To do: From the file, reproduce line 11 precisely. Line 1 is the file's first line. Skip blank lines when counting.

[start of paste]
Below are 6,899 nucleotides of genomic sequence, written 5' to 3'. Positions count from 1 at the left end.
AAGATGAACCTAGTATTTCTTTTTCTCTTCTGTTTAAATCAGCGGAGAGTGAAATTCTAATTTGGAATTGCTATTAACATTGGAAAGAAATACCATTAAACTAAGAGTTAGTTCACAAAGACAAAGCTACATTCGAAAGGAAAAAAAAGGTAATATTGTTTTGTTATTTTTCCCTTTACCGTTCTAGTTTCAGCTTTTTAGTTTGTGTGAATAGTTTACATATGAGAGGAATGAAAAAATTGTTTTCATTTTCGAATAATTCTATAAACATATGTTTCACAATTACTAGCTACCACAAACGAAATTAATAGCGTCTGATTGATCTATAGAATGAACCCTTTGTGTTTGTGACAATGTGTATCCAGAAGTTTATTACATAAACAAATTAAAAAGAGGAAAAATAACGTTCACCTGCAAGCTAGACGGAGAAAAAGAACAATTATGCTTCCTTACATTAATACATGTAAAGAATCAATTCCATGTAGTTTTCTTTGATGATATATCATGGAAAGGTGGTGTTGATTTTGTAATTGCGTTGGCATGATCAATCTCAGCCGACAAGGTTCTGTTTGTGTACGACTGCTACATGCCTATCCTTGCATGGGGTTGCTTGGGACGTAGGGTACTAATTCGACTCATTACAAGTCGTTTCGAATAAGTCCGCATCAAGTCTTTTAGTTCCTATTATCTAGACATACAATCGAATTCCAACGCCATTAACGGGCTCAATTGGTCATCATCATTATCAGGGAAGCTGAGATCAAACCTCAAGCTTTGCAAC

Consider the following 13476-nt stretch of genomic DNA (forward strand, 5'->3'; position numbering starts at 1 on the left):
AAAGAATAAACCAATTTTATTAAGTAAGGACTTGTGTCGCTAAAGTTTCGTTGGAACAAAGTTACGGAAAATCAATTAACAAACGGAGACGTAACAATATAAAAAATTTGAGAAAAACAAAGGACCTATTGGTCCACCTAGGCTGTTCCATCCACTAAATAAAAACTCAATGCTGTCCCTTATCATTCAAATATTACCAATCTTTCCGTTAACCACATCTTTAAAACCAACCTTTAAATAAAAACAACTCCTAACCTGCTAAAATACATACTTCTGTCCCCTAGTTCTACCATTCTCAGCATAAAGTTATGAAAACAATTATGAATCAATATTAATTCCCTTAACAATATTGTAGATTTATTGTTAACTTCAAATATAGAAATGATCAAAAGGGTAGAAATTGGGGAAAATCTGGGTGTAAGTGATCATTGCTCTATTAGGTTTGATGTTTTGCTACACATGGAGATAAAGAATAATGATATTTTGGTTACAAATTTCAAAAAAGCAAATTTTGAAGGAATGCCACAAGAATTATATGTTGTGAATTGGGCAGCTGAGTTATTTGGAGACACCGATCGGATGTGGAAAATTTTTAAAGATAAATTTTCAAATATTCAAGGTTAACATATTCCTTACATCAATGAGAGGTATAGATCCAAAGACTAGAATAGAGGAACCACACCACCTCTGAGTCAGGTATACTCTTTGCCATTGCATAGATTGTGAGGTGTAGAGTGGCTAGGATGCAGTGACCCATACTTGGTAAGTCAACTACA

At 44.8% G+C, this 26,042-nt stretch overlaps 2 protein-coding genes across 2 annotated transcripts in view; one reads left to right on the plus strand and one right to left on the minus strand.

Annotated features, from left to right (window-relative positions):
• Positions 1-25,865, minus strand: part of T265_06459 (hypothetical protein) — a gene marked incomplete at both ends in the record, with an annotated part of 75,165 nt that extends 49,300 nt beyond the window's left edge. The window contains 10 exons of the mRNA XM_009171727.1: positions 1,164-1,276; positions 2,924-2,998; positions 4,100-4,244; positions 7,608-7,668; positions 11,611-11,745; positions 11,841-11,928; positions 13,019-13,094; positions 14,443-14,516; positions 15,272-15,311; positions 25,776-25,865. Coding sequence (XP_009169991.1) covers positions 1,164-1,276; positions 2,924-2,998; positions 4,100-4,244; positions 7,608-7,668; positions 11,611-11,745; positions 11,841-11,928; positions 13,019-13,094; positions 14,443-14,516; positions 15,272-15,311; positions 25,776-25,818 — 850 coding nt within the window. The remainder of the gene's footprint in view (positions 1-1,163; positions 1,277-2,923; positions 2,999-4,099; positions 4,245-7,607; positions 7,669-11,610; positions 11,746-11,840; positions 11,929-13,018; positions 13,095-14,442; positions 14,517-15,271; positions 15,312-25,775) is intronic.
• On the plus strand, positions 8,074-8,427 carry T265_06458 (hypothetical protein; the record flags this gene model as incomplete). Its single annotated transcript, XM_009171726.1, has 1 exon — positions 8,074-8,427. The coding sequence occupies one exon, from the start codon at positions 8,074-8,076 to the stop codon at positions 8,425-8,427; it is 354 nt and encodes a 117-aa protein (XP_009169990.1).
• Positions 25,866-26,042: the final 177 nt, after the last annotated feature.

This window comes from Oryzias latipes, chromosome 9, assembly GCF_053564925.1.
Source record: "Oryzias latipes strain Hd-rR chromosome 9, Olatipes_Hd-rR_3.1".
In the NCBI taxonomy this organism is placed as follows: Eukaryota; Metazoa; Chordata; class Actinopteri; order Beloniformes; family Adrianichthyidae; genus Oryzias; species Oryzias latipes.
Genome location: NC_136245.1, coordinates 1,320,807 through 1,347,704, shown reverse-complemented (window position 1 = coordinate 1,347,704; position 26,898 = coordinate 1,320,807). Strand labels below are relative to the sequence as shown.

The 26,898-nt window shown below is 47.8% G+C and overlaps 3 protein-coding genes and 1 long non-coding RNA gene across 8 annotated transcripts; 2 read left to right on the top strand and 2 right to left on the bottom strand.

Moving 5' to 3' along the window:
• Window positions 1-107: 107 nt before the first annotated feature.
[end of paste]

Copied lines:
Source record: "Oryzias latipes strain Hd-rR chromosome 9, Olatipes_Hd-rR_3.1".